The glass received the force of his breath . . .

I have always found glass blowing absolutely fascinating.

 

Ancient Greek Poem on Glassblowing

This fragmentary poem was written in Greek on a papyrus scroll found in Egypt. It dates to the 3rd century CE.

First he heated the very point of the blowpipe, then snatched from nearby a chunk of bright glass and placed it skillfully within the hollow furnace. And the crystal as it tasted the heat of the fire was softened by the strokes of Hephaistos like…He blew in from his mouth a quick breath…like a man essaying the most delightful art of the flute. The glass received the force of his breath and became swollen out around itself like a sphere before it. It would receive another onslaught of the divine breath, for often, swinging it like an ox-herd his crook he would breathe into…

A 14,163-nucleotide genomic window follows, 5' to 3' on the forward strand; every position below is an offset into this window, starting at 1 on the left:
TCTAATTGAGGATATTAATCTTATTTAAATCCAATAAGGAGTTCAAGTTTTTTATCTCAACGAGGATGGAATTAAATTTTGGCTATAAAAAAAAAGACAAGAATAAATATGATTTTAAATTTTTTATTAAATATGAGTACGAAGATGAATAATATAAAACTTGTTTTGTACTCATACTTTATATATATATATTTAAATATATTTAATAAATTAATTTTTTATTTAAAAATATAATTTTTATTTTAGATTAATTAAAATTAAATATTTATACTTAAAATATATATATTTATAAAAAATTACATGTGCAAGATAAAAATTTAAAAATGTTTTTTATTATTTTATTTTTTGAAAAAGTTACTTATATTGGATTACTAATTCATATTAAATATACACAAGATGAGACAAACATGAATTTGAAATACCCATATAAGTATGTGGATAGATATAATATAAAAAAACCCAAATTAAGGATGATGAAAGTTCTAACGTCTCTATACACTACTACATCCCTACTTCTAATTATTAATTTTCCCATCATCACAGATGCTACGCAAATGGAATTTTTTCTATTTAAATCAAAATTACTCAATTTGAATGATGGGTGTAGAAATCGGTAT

I don’t know if this next video techniquely counts as glass blowing, but I have to admit my mouth dropped open a couple of times while watching this guy work.

What do you think?

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